MAPP: collective impact is key

[Published in the Homer Tribune on 4/1/15]
By Chelsea Alward

HOMER TRIBUNE/Chelsea Alward Representatives from community organizations offer brief presentations about successful initiatives around Homer during a March 27 MAPP community meeting. What do climate adaptation, domestic violence prevention, and watershed restoration have in common with one another?

Among many others, each is a relevant issue in the community and presents a challenge that the people of Homer have risen to meet.

A facilitator of the conversation, Mobilizing for Action through Planning and Partnership offered a community meeting on March 27, to weave a tapestry of “collective impact,” initiatives changing the health landscape in Homer.

“I was watching Finding Nemo with my daughter,” began MAPP Coordinator, Megan Murphy. “And I don’t know if you remember the scene where all of the fish are trapped in the net at the very end… and they keep saying ‘swim together, swim together.’”

Murphy reminded the group of the success of the fish in the story, offering the encouragement that the fish won and got out of the net “because they were all going in the same direction.”

“That truly is what we are trying to do,” said Murphy smiling.

Nearly 50 members of a wide-range of organizations met to discuss the true meaning of collective impact; and the ways in which many initiatives are already accomplishing just that.

Collective impact, Murphy explained, is composed of five measures; a common agenda; shared measurement; mutually reinforcing activities; continuous communication; and backbone support.

“As you all can see, we all collaborate on a regular basis,” said MAPP steering committee member, Kyra Wagner motioning to the crowd. “But if you can get all five of these things going, then you’re going to have a smooth moving machine that is going to be able to show progress over time.”

Representing 12 organizations, leaders from all over the community shared bits and pieces of efforts pressing toward the goal of a healthier, more collective Homer, such as regular meetings, consistent newsletters, and activities that follow the organizational mission.

“Shared measures, shared language; it is so you can compare apples to apples,” said Murphy.
MAPP — a coalition in its seventh year — was created to develop and support a vision of community well-being, and could be considered the backbone to the cloud of organizations it is working to guide in the same direction.
Whether an organization has the aim to create recreational outlets, home health care, or preserve a community asset such as a watershed, all are contributing community well-being.

“We are working toward alignment with this big picture,” Murphy told the group. “And helping you and your initiative be better aligned as well… whether or not you know it, you are a collective impact partner,” said Murphy.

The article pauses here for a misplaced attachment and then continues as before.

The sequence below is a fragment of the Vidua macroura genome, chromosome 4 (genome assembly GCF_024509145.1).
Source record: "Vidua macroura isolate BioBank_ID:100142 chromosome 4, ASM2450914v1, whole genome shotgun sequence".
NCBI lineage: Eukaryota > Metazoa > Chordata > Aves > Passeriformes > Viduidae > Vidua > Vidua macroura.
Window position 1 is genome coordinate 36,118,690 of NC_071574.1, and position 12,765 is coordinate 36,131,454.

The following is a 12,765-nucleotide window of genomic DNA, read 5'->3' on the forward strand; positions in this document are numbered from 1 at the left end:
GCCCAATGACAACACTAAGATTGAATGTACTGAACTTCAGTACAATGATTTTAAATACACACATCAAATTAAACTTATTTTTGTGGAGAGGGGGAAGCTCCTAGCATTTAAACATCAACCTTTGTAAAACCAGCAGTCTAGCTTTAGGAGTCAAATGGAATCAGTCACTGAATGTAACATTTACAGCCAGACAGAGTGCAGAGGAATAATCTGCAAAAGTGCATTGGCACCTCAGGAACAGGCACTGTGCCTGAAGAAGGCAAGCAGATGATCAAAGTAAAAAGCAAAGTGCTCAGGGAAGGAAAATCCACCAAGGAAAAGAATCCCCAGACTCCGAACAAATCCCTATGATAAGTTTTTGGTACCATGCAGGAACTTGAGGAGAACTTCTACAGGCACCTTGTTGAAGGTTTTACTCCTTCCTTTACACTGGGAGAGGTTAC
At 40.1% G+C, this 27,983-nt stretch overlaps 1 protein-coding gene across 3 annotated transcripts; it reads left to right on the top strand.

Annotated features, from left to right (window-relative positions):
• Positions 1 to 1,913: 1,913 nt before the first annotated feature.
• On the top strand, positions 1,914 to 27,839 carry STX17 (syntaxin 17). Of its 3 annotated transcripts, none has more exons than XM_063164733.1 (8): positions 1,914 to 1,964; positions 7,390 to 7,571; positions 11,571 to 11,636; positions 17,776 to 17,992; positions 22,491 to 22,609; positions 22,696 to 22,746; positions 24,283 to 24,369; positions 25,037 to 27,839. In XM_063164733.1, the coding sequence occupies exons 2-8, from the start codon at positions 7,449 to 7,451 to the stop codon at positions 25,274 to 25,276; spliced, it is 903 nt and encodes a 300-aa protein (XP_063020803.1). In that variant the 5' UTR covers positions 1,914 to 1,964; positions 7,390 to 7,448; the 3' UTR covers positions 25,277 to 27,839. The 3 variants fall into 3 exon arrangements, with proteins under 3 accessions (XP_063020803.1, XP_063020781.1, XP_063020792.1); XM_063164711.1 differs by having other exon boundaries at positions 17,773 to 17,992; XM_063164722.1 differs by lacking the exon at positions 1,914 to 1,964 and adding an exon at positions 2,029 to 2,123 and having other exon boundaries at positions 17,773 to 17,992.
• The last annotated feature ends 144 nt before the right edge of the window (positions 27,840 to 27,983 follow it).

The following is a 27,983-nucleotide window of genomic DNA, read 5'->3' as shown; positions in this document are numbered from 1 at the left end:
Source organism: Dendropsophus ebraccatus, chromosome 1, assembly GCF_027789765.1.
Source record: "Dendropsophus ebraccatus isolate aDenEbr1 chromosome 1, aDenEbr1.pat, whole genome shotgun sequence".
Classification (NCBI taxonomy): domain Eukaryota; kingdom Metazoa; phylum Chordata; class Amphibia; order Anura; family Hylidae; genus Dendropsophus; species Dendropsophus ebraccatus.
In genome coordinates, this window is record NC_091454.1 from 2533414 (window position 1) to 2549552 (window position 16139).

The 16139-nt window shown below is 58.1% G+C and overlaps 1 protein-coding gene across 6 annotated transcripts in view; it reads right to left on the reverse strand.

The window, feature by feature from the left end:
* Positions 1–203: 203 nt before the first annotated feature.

According to the coordinator, the two primary resources that MAPP offers to the community is an ongoing needs assessment, and community health improvement help. Long awaited, the time has finally come for a focus on “action.”

But action isn’t always an organization.

One shared measure that received special attention at the meeting, focused on the support provided to and by role models to create family resilience. The measure, stated as “the percentage of students who feel comfortable seeking help from at least one adult beside their parents if they had an important question affecting their lives,” is one that Murphy said is accessible to all, young and old.

“What is neat to me about it is that a lot of people don’t have the time or the availability to participate in meetings between kids and work, and whatever else they may be engaged in,” said Murphy in an interview. “But with that type of measure, the community can become more aware of how we can do simple things to create collective impact, that you don’t have to be part of a group to accomplish.”

A work session following the presentations provided for an hour and a half of brainstorming. Entities with a similar focus – such as public health or early education — came together and strategize for the short and the long term, sharing resources and searching for solutions to common barriers.

And, a new group focused on climate adaptation was born.

“I’d like to conclude the meeting by everyone just taking a moment to think about why you are here and why you are inspired to be doing what you are doing,” said Murphy. “I hope you felt the synergy in the room. It is so neat to hear all of the different things that increase family well being happening in our community.”

Homer Council On the Arts Executive Director, Gail Edgerly, offered her thoughts for the finish. “We are here because the power of working collectively is so much stronger and deeper than working alone.”